(CONN) Conn’s lending practices

(This is not a short writeup where I say what I truly think.  I don’t like doing such writeups because I don’t want to get sued.)

In a nutshell, I think that it is worth taking a deep dive into Conn’s lending practices.  In my opinion, the 10-Ks and 10-Qs seem to ignore some important ‘nuances’ of Conn’s lending practices.

The SEC has been asking Conn’s some very good questions.  This is probably because somebody shorting the stock has really done their homework and has been giving pointers to the SEC staff.

In one of the CORRESP filings, Conn’s provides an example of its loans:

The following provides a summary of the impact of the origination of a single $2,000 installment loan with a 12-month promotional interest-free program contract addendum. The analysis assumes the underlying retail installment loan contract provides for an annual interest rate of 21%, a term of 24 months and an origination date of February 1. For presentation purposes, the analysis also assumes that the customer makes monthly payments when due and repays the remaining principal balance in full in month 12.

conns-lending-example

Here’s my way of looking at it.  The customer has a 24-month loan at 21%.  The customer has an option to repay the loan early without interest.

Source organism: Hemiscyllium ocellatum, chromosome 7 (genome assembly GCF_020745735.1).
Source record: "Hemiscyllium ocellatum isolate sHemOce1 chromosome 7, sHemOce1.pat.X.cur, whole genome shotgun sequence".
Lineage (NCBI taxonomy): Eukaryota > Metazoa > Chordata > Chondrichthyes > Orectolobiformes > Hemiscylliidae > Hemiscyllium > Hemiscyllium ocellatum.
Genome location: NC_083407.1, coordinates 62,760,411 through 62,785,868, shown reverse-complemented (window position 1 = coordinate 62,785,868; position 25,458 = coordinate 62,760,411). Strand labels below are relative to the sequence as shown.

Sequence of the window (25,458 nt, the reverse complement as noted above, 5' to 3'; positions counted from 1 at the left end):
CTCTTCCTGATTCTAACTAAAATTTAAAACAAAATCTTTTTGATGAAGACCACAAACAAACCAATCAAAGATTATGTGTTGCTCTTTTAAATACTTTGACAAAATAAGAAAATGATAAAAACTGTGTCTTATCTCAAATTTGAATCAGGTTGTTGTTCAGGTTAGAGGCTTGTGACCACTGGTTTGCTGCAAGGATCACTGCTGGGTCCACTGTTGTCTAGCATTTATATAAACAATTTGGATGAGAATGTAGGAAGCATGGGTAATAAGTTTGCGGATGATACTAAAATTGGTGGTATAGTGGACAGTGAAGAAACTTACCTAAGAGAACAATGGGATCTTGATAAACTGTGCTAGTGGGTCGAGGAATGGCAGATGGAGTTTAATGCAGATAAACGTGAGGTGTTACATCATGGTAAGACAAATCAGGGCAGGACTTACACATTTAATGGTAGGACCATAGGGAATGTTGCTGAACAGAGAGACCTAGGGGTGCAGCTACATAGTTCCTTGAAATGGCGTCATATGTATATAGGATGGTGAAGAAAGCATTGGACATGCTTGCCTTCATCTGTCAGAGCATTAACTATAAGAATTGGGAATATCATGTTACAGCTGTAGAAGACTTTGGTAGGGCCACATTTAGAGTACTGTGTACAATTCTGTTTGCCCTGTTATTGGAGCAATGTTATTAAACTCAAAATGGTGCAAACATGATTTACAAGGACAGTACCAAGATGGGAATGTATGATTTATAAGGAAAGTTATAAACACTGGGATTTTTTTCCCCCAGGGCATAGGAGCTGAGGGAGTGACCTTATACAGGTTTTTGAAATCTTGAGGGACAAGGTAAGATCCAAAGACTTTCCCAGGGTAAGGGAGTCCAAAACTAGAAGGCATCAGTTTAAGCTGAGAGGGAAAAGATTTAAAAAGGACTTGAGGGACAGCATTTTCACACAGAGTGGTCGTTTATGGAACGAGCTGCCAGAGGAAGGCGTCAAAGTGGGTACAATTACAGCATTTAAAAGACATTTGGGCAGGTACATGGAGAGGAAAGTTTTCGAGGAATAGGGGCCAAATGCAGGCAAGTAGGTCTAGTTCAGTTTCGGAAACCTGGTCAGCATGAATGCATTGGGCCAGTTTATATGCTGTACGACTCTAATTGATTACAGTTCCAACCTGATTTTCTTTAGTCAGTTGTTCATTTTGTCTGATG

A very important feature about this loan structure is the balloon payment.  If the customer wishes to repay the loan early, he/she has to come up with a large balloon payment at the end of the 12-month promotional period.

In practice, I seriously doubt that salespeople would explain such a loan as a 24-month loan with an option to prepay early.  If Conn’s salespeople want to maximize their commissions, they would explain that this is a 12-month interest-free loan with a scheduled monthly payment of $102.77.  They will trick the customer into thinking that they need to make 12 payments of $102.77.  In practice, this seems to be the case for some customers.  Looking at reviews of the company online, some customers try to pay their loan off early but do not understand that they need to make a larger-than-normal payment for the final payment.  They get frustrated when they mistakenly think that they have paid off their loan.

The prepayment option is a bad idea